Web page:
Even in the Digital Era, Canadians Still Have Confidence in Mainstream News Media

The increased competition for attention in the digital era has not significantly eroded public confidence in the mainstream news media, according to a recent poll conducted by Angus Reid Public Opinion for the Canadian Media Research Consortium. Canadians responding to an online survey of a representative national sample of 1,682 adults report high levels of confidence in the reliability and trustworthiness of established news organizations.

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Social Networks Transforming How Canadians Get the News

News is increasingly becoming a shared social experience online for Canadians thanks to new digital platforms and services, according to a recent poll by the Canadian Media Research Consortium. An online survey of a representative national sample of 1,682 adults conducted by Angus Reid Public Opinion found that more than two-thirds of Canadians who visit social networking sites use them to keep up with the news.

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Canadians Value Home Internet Connection More Than Other Media Devices

Canadians value their home Internet connection more than any other medium and younger Canadians have already begun to access most of their information and entertainment programming online. Of all the devices with which Canadians access news and information, two-in-five would be least willing to give up their home Internet subscription, a recent Canadian Media Research Consortium poll has found. More »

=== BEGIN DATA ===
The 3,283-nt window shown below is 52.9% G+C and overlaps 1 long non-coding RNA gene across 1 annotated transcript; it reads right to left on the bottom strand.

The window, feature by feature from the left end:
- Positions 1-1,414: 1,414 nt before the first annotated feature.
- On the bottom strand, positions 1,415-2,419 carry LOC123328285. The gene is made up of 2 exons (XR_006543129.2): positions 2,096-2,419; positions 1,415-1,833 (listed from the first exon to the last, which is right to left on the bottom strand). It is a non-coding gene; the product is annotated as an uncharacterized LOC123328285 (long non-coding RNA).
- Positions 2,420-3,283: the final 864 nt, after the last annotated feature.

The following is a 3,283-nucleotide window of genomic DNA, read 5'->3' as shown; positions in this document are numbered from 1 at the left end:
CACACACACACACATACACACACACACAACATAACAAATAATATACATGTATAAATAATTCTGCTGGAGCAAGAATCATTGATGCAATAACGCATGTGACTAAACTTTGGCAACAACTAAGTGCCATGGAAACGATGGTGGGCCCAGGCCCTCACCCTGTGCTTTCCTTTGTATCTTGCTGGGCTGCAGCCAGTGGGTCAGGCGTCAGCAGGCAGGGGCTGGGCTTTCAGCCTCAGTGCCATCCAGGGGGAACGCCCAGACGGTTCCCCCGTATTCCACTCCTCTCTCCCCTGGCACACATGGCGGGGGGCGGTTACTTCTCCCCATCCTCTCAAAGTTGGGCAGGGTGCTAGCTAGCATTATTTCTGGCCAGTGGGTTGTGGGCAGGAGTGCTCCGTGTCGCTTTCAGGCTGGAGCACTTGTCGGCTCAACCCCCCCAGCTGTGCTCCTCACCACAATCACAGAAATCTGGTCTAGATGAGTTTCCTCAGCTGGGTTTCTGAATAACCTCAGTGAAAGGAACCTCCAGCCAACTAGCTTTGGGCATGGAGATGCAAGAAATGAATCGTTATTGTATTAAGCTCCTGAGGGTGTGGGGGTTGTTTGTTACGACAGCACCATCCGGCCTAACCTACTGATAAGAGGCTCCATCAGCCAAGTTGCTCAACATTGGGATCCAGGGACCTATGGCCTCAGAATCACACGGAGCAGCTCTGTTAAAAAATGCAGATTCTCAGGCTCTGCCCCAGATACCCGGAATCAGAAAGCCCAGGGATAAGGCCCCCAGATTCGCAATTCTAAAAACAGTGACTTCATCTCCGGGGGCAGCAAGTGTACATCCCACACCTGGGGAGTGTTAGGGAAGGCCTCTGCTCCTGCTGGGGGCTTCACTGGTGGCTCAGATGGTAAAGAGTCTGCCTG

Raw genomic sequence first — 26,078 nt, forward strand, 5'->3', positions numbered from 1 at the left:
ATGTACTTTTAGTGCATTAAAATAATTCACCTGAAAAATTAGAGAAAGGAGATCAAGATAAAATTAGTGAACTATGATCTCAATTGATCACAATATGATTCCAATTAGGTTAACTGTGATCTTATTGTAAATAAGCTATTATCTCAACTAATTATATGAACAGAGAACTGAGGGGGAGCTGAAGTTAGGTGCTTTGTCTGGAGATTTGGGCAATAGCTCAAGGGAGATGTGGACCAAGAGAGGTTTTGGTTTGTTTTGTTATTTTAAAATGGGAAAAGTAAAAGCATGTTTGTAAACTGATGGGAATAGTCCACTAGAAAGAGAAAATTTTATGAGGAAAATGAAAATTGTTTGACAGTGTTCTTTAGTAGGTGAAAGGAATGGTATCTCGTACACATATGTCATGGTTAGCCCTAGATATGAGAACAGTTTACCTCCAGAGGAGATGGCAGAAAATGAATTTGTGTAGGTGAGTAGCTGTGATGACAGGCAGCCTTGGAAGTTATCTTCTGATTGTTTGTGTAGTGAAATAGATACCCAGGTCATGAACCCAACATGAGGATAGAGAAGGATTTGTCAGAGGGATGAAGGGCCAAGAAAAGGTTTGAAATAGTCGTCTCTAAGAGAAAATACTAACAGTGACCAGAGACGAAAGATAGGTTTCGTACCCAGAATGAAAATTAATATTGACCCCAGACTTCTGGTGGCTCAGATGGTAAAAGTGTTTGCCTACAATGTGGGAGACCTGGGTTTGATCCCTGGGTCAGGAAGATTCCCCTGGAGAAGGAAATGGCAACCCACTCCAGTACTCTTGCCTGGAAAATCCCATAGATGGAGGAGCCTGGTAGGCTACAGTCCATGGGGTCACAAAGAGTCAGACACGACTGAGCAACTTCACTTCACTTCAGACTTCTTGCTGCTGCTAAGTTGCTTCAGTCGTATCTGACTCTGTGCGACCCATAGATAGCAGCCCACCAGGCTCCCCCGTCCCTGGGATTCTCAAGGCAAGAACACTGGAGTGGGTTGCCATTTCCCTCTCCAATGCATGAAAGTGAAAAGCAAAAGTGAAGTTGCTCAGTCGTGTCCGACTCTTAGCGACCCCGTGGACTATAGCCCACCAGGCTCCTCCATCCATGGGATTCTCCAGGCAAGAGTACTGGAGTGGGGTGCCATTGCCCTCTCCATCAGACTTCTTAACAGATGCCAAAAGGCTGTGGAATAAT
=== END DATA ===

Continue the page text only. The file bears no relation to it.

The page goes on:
Canadian Consumers Unwilling to Pay for News Online

News consumers, long used to getting their news free, are balking at the idea of having to pay for content online. For the last few years, operators have been scrambling to find a new model that will generate sufficient revenue to keep them afloat. Many, including the New York Times, have seized on paywalls as the panacea for what ails the news business but consumers are not prepared to go along, according to a survey by the Canadian Media Research Consortium and Vision Critical. More »

State of the Media in Canada

The future of Canadian journalism is uncertain. It depends not only on the development of new business models and revenue streams for the conventional media, but also on its ability to adapt to the new digital environment and to engage audiences in spite of increasing competition for their attention. Journalists, politicians, and the public need to examine Canada’s news media and theorize what its future holds. In response, the CMRC has undertaken a study that looks into the changing media landscape, emerging alternative news models, and audience attitudes. More »

Candian Internet Project

A partner in the World Internet Project, the Canadian Internet Project conducts periodic representative national surveys of Internet use, conventional media use, and audience attitudes. The surveys explore the reported behaviour and attitudes of Internet users and non-users, and investigate the economic, cultural, and social implications of the Internet in Canada. Its latest survey, Canada Online! The Internet, Media and Emerging Technologies, offers insights into both new and conventional media use in Canada and the social, economic and cultural impact the Internet is having on Canadians. More »

The Credibility Gap